the poor, leper relief, building huts, and developing a printing
department for literature.
Integral yoga, Sivananda’s unique system, which combined
the practices of the various branches of traditional yoga, and
Vedanta were propagated in hundreds of books and pamphlets
and in the several magazines issued by the swami. They were
often printed on poor-quality paper in quaint English as well
as in the vernacular, yet they powerfully influenced thousands
of devotees all over the world.
The Sivananda Ashram or Divine Life Society became a kind
of Shangri-La in the foothills of the Himalayas, a half unreal
world poised between past and present, between materialism
and religion, between popular and advanced teaching. Part of
its strange power lay in its paradoxical contrasts as a world in
miniature, where high government officials and maharajahs
rubbed shoulders with wandering mendicants, saints, and
rogues. Each day, the swami would receive visitors and resident
monks, giving instructions with a few succinct words, a gift, or
a good-humored joke. In the evening, he would preside over
Satsang (association of the wise), a kind of religious meeting at
which visitors, Indian or Western, were encouraged to lecture,
sing, dance, or tell a joke. Many individuals underwent a sudden
uprush of spiritual awareness in this highly charged atmosphere.
Sivananda was credited with many miracles, and his teaching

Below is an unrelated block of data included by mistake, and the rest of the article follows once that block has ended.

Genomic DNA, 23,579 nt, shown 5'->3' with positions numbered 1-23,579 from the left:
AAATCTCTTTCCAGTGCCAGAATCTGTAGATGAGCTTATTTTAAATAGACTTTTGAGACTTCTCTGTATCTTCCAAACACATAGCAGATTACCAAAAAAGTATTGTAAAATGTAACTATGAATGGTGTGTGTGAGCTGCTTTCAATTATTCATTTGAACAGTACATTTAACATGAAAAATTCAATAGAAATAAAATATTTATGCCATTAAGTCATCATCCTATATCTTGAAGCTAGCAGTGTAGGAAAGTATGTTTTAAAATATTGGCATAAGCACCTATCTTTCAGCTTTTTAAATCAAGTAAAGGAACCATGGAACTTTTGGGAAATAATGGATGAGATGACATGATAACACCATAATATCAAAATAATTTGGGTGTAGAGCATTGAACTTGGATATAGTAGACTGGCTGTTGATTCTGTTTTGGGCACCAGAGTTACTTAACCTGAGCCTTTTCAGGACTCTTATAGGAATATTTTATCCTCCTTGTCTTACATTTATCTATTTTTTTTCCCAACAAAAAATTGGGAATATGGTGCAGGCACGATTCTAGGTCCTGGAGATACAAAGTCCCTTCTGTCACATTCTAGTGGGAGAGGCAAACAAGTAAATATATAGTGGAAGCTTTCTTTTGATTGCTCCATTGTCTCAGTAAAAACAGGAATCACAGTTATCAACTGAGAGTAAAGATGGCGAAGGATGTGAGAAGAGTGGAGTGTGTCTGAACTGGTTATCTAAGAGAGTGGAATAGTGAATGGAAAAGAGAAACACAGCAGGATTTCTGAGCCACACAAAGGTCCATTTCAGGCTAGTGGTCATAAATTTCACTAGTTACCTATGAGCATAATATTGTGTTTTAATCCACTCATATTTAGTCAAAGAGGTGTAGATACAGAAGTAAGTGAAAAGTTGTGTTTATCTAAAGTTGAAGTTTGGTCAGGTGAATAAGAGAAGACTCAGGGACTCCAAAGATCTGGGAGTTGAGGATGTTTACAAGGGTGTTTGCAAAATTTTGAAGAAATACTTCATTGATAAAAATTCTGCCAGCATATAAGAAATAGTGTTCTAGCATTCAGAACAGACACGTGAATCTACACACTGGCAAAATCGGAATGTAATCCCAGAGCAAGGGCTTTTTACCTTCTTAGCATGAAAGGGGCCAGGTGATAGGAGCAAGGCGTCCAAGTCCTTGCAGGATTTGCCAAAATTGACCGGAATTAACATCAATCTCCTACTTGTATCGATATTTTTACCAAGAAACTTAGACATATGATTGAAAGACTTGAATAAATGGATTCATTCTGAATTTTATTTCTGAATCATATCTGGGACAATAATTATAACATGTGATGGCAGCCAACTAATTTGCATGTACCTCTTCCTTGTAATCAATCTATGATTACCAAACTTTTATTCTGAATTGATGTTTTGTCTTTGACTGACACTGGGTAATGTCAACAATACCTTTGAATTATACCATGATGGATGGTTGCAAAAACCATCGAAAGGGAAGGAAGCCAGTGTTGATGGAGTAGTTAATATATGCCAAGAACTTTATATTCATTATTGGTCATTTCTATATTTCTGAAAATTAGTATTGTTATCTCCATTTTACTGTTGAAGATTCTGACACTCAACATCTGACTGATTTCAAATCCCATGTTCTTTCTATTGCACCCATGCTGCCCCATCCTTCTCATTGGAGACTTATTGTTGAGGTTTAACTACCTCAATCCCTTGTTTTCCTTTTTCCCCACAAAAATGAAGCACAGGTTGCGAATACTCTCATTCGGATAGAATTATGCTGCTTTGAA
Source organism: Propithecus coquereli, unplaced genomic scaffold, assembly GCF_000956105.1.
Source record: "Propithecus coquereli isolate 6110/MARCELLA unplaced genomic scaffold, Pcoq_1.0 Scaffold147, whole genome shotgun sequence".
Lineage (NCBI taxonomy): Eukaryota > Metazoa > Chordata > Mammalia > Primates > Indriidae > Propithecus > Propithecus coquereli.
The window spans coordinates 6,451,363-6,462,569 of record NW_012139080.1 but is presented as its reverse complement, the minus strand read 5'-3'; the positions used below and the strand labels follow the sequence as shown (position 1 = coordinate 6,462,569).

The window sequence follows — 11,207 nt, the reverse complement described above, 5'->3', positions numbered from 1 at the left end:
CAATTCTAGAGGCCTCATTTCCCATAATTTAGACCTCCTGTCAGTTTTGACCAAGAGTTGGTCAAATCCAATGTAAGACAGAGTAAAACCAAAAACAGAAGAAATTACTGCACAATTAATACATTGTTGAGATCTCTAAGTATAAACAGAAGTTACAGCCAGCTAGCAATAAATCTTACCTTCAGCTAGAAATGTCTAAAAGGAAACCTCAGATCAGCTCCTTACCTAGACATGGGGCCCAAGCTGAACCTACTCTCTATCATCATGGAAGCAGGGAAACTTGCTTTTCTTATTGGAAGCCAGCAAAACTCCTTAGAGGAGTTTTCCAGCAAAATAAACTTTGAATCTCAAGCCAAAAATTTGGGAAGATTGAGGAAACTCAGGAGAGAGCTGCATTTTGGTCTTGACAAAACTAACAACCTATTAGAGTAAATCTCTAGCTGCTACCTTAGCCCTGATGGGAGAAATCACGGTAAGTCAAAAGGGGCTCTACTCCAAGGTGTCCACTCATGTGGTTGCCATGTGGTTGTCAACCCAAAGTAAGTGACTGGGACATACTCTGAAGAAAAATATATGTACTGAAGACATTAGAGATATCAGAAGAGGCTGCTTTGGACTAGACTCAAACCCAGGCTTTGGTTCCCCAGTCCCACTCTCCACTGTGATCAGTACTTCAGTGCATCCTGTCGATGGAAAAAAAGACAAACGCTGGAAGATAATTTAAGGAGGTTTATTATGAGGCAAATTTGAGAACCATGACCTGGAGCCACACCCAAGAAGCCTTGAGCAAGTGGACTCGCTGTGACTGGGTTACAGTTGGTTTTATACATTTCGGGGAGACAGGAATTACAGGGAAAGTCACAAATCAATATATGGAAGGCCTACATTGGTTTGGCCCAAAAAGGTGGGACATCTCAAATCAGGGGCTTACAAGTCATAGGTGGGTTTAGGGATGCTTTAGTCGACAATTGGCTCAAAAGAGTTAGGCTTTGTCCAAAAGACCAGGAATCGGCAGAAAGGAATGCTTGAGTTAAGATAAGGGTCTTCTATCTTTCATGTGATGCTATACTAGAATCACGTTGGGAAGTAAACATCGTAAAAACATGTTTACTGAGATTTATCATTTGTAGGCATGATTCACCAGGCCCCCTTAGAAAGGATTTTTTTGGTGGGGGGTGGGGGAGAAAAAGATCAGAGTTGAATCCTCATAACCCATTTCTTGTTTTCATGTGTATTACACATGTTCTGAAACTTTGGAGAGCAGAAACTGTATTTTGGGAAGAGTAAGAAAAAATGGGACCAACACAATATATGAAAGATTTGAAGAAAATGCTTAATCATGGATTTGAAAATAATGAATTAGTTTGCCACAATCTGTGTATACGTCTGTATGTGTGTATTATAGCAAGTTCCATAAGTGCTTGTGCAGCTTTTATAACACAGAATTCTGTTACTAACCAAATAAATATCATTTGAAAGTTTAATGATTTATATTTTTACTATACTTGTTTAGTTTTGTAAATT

was often manifested obliquely in the collective unconscious
of the ashram itself. The key to someone’s problem might come
from a casual remark from a stranger or the events of the day.
One of the quaint but practical mottoes of the swami was, ‘‘Do
it now!’’ In the same succinct manner, he condensed all religious
teachings of various creeds to the simple formula,
‘‘Serve—Love—Give—Purify—Meditate—Realise. Be Good—
Do Good—Be Kind—Be Compassionate. Inquire ‘Who am
I’—Know the Self, and Be Free!’’
Many swamis now well known in the Western world were disciples
of Swami Sivananda or were influenced by his teachings.
These include Swami Vishnudevananda (famous teacher of
hatha yoga), Swami Venkateshananda, Swami Hridayananda (a
woman, formerly an eye surgeon), Swami Satchidananda
(founder of Integral Yoga Institute), Swami Jyotir Maya Nanda,
Swami Nadabrahmananda (famous for his application of yoga
principles to music), and Swami Sivananda Radha (Western
founder of the Yasodhara Ashram).
After the death of Swami Sivananda on July 14, 1963, his
successor as president of the ashram was his leading disciple,
Swami Chidananda, the secretarial work continuing in the
hands of Swami Krishananda.
Sivananda wrote a great number of books, and several biographies
about him have been published. There are also two recordings
of life at the Sivananda Ashram The Sounds of YogaVedanta
Documentary of Life in an Indian Ashram (Folkways Records,
33 13 rpm, Album 8970) and Sounds of Sivananda
Ashram, volumes 1 and 2 (two C60 cassette tapes), issued by
Ashram Records, Box 9, Kootenay Bay, BC, Canada VOB 1XO.
Sources
Ananthanarayan, N. From Man to God-Man. New Delhi The
Author, 1970.
Krishnananda, Swami. Swami Sivananda and the Spiritual Renaissance.
Sivanandanagar, India Sivananda Literature Research
Institute, 1959.
Omkarananda, Swami. In Sivananda Literature. Rishikesh,
India Sivananda Literature Research Institute, 1960.
Sivananda, Swami. Practical Lessons in Yoga. Sivanandanagar,
India Divine Life Society, 1978.
———. Practice of Karma Yoga. Sivanandanagar Divine Life
Society, 1980.
———. Sadhana. Sivanandanagar Divine Life Society,
1967.
———. Science of Yoga. 18 vols. Durban, South Africa Sivananda
Press, 1977.

SHARE
Previous articleSpirit Children
Next articleSuccubus